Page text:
By: Tally Bashan
On September 1, 1939 a mother and her young daughter - both residents of the city - came to the “Wilson” rail station in Prague. They came with a large suitcase with clothes, pillows, eiderdown and a fur winter coat.
Ruth Stecklmacher (later Federmann), the
13-years old girl was about to be sent to
England in a “Kindertransport” - the rescue transports of Jewish children from Prague to England organized by an unknown British bank official by the name of Nicholas Winton. It was his personal initiative, aided by a few friends in England.
This way Winton succeeded to rescue 669
children; most of them never saw their
parents again. This was supposed to be
the last train with 250 children about to
take leave from their parents “for a time”.
They were to be adopted by English families - but this train never left Prague.
On this day WWII broke out and all these children that should have escaped the
Nazis remained behind, most of them perished later.
“I did not understand what was happening, I was only glad on that day to go back home with my mother” relates Ruth Federmann. But her mother was disappointed - in spite of the difficulty of leave-taking
she wanted to send her young
daughter to England; there,
she hoped, she would be safe,
would get a good education
and would develop her talent
for painting. ”We will meet
in a year” she promised her
daughter, “nothing will happen
to us; your father was an
officer in the Austrian army”.
Shortly afterwards the mother
decided to send her daughter
to Palestine where she was
taken in by relatives in Tel
Aviv, learned sewing and found consolation in a group of
new immigrants like she was, who spoke Czech and German.
Through them she met Shmuel Federmann, the founder and
director of the “Dan” hotel chain. She married him, aged 21
and that was the beginning of a flourishing family. Through relatives in Sweden and Switzerland the mother continued to send letters to her. Then the mother was deported to Theresienstadt and from there, in October 1944, to Auschwitz.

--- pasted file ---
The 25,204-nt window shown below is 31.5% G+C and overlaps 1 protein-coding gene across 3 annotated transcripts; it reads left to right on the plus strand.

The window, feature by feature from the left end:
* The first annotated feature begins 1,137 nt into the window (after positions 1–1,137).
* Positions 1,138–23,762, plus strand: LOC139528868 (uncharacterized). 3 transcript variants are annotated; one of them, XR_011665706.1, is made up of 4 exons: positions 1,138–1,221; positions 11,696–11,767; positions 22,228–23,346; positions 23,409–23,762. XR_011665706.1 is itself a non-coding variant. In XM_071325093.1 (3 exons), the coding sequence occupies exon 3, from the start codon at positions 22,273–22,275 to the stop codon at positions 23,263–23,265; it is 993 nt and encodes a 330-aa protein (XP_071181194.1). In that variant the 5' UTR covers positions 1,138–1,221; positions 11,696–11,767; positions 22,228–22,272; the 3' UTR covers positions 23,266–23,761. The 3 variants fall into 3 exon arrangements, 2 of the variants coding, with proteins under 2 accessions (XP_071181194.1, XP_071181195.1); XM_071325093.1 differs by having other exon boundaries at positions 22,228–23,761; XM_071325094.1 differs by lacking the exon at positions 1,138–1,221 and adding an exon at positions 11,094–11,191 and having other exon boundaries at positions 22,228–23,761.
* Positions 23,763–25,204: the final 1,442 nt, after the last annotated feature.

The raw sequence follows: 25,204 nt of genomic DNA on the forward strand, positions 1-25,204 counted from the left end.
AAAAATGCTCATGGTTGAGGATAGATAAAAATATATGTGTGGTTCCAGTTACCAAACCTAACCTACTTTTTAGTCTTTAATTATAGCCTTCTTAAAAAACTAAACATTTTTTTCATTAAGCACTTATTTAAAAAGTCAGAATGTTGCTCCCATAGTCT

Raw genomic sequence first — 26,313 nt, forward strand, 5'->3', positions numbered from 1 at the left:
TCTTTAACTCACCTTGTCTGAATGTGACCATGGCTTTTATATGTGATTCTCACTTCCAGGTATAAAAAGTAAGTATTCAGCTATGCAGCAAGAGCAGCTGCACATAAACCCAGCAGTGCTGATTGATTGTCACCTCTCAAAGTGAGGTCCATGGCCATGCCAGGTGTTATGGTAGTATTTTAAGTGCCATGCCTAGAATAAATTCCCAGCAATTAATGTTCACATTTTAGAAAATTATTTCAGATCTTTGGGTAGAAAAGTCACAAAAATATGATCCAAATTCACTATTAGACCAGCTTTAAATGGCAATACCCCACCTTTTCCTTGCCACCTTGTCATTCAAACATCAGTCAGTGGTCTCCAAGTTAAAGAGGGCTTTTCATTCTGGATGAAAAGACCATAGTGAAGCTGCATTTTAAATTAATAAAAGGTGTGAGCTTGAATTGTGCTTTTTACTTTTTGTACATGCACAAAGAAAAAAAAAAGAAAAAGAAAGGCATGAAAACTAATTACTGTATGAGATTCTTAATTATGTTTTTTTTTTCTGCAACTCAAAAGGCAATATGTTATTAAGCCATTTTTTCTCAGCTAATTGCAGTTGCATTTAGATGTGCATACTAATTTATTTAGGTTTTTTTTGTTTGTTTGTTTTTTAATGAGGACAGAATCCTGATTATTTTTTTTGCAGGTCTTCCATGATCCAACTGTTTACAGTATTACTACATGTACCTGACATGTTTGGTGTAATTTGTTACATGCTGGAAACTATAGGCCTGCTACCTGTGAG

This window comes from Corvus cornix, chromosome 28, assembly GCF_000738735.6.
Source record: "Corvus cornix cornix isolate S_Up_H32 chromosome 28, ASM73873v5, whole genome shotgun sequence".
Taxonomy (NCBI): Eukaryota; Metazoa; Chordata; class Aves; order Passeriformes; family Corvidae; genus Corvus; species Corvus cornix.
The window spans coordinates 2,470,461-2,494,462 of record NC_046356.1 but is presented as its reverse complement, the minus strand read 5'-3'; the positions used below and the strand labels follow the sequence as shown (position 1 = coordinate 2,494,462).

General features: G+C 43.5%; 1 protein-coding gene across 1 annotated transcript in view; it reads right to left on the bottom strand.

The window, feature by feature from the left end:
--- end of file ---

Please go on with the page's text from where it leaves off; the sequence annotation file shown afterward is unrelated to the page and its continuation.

A year later Ruth learned that her mother did not survive.
“Sometimes I had a bad conscience - maybe I should not have left my mother there, maybe that I could have helped her somehow - but she always said that this was her sole ray of light, knowing that I am all right, that I was saved ”.
On September 1, 2009, seventy years after that day when 250 children remained on the platform of the “Wilson” train station, Ruth Federmann and her grandson Michael Schwarz (33) joined a fascinating journey: after a festive ceremony
at the Prague National Museum an ancient, steam-driven train left on its way to reenact the journey of the “Winton children” from Prague to England, a distance of 1300 km, with the motto “The Power of Good”. The journey was organized through the initiative of the Czech railway company and was intended, as
the organizers said, “To inspire young people through the deeds of Sir Nicholas Winton … and to symbolize the irrevocable right of people to freedom and to protest against all forms of discrimination and intolerance…”
The steam engines and the ancient railway cars (among them the historical presidential car of president Masaryk!) were collected all over the Czech Republic and Slovakia, there were also some with long wooden bunks such as on which children travelled in 1939.
In addition there were more comfortable cars and a restaurant car, with abt. 170 people - rescued “Winton children” and their relatives from all over the world (including prof. Tommy Bermann from Israel, his daughter and two anddaughters), students, journalists and film people and also a jazz band that
played olden tunes from those times.
The train passed all stations as in 1939 - Nuernberg, Koeln
(where they were met by the Jewish community), Hoek van
Holland, where they boarded a ferry that took the travelers to
Harwich in England. From there they continued again by a steam
train to “Liverpool Street” station in London; the place where
all children arrived 70 years ago. “There were many emotional meetings” relates Ruth Federmann, “one of the women, for example, told us about a
4 years old girl sitting on her lap throughout the journey. She
looked for her now and found her, too”.
On September 4, with an enormous crowd of reporters and
onlookers, the train entered the London platform, there Sir
Nicholas Winton, himself, aged 100, waited, clear-headed,
and an imposing personality. “He thought that all the children
who were then on the platform, went directly to the camps
and expressed his deep sorrow that he was not able to
get us out” Ruth said, “I explained to him, that the children
returned from the “Wilson” station home, not to their death -
and until 1941 most of us remained with our parents. Some
of us survived. She calls it a miracle. This whole episode is
At the Prague and London train stations, statues of Sir Winton
were placed and the whole journey was filmed by the Czech
film maker Matej Mináč, it will become the follow-up to the
previous film on Sir Winton “The Power of Good”, which got
the “Emmy” prize in 2002.